If you’ve been following us on a certain social media tool lately you might have recognized that we found another new favourite band: Seremonia hail from Finland, where a lot of strangely inspired, strangely innovative music is being played these days. Their self-titled album was released earlier this month and is already making huge waves. Seremonia’s Ilkka Vekka was so kind to answer a couple of questions for us, and here is what he has to say about his band, their message and the importance of the right pedal.
Empress: You got quite a bit of attention recently, but how long have you been around as a band now?
IV: We had the idea to start this band back in 2009 but have been actually doing something for only about a year. We’ve known each other and have all been in different bands for years though.
Empress: Did you actively and deliberately work for achieving your 60s/70s-inspirated sound or was it something that came to you rather naturally?
IV: It happens naturally with the right gear. I’ve always used a fuzz pedal.
Empress: Is there „something in the air“ these days that makes people turn to the sound of those decades?
IV: Could it be because most mainstream music has been crap for decades now? I’ve been listening to 60’s/70’s music since I was 12 years old.
Empress: Could you name some of the bands and artists that influenced you most, and any other source of inspiration?
IV: Black Sabbath, Haikara, Ainigma, Osanna, Necronomicon…the list is endless. As for other sources; the world around us and of course the occult.
Empress: Reviews of your album are either enthusiastic or appalled by your level of obscurity, and people can’t really decide if you are serious about what you do, or if it’s more tongue-in-cheek. Comments?
IV: Of course we’re serious. Are there bands that are not serious? I’m glad most people seem to „get it“ and like what we do. And mainly we’re doing this for ourselves so it’s not that big a deal anyway.
Empress: Why did you decide to write all the lyrics in Finnish? That makes it quite hard for a lot of people to get access to the lyrics and your message, given you have one…?
IV: The whole idea was to do it in Finnish. When we were recording the album we never thought anyone abroad would even get to hear it, we were going to do a self-released vinyl pressing of 100 copies or so but then decided to offer it to some labels first. We were a bit surprised that Svart records were so much into it. Without them I probably wouldn’t be answering these questions now. Translations of the lyrics are included with the CD& vinyl. Our message, to put it short, is that mankind should stop destroying each other & the earth before it’s too late. And it might already be too late.
Empress: Allegedly the video to Rock’N’Rollin Maailma is meant to be taken seriously – if so, what is serious about it?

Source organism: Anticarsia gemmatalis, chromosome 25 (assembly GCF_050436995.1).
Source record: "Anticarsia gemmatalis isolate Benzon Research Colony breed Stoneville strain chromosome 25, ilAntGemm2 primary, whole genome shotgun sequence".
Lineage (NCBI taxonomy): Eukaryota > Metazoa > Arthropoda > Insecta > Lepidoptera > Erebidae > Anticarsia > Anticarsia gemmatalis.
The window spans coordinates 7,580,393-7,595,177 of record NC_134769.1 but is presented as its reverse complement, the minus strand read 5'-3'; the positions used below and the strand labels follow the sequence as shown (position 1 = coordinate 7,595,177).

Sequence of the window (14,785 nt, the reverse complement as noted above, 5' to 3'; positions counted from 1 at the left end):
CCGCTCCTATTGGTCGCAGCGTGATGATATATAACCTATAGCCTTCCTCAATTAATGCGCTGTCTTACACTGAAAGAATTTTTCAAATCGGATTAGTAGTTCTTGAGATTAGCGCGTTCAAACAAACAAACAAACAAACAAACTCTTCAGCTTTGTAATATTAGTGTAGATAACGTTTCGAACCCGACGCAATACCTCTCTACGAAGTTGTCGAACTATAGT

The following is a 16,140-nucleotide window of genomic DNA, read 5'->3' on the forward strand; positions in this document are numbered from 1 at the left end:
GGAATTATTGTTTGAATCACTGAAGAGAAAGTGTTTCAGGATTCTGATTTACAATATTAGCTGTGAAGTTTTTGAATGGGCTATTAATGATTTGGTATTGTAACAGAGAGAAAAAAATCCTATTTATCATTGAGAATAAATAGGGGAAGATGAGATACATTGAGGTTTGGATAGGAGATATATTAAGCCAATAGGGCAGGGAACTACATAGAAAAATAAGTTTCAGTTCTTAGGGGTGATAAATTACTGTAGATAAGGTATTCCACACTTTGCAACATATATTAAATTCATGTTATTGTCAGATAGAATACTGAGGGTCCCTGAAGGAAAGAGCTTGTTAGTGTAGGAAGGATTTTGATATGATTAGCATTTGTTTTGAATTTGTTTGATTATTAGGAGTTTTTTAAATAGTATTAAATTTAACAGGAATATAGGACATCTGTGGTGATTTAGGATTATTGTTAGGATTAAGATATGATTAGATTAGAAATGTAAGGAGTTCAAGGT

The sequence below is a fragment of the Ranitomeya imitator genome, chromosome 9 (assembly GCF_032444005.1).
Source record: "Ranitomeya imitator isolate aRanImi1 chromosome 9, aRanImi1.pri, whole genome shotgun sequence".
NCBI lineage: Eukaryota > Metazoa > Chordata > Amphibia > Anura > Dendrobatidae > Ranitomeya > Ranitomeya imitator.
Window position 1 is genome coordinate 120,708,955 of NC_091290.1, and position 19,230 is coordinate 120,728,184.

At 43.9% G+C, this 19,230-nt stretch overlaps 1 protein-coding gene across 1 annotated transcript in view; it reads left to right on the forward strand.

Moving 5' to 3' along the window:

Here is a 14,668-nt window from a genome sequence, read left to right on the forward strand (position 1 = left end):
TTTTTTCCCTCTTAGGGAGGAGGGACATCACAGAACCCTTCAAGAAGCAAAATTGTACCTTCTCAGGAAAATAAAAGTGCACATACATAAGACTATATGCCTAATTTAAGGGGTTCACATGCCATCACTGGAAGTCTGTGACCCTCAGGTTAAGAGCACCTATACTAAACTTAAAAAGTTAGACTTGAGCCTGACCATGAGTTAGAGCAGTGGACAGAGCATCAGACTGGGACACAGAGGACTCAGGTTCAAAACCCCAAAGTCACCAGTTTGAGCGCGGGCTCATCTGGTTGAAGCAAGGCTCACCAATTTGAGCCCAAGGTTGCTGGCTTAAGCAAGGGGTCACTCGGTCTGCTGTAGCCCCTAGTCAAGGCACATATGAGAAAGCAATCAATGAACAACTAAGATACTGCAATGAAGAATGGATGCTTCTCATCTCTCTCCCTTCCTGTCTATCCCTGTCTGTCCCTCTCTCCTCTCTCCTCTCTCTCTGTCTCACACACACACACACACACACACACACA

Are crazy rituals and human sacrifice your daily business?
IV: „Rock’n’Rollin maailma“ may not translate very well to non-Finns. The title is taken from an unintentionally hilarious 80’s Christian anti-rock propaganda tape, and the song and the video are meant as a comment towards the hypocrisy and downright ridiculousness of fundamentalist Christianity. If you think about all the atrocities done in the name of Christianity/religion in general, has rock’n’roll ever been a real threat to anyone? No. In a way rock’n’roll is about individual freedom and of course a totalitarian system (be it the church, some political ideology, whatever) would want to suppress that. We may or may not partake in crazy rituals but we don’t support human sacrifice.
Empress: The girl in the video turns into a wild teenage rebel the minute she puts on the record. Do you think that rock music today still has the power to corrupt the youth?
IV: To some extent and in some parts of the world, definitely. At least I hope so!
Empress: The German „Rock Hard“ already proclaimed the end of the „female fronted occult rock“-wave, starting with „The Devil’s Blood“ and ending with „Jess and the Ancient Ones“. What do you think about this, and where do you see yourself in that context?
IV: Is there really such a genre? I’ve heard The Devil’s Blood and Jess and The Ancient Ones and they sound totally different to me. And compared to those two, I’d say we are a lot more primitive and strange. Also our vocalist Noora’s style is quite different from the aforementioned. Rock bands with female vocalists certainly aren’t anything new.
And to be brutally honest, I don’t really care. As I said before, we do this for ourselves. We’d be doing this even if no one was listening.
Empress: Given you are not too serious about yourself – are you the „female fronted occult rock band“ to end all „female fronted occult rock bands“?
IV: Although we are dead serious about creating music/art that we sincerely love, we certainly don’t take ourselves too seriously. As for „female fronted occult rock“, we are not here to end anything. We share some lyrical content and some obvious Sabbath influences with a bunch of bands, but we are probably much more influenced by Finnish prog rock, punk rock, garage rock, heavy metal and synth pop obscurities than for example Devil’s Blood or Jex Thoth.
Empress: You stated that you are already working on the new album – when will it be released?
IV: Hopefully in spring 2013.
Empress: So far you played only a couple of shows – will there be a bigger / European tour in the near future?
IV: I hope so. We’re trying to work something out right now, but it’s way too early to be more specific.
Empress: Last words?
IV: Thanks for the interview & your interest in what we do. Do what thou wilt shall be the whole of the law.
visit Seremonia here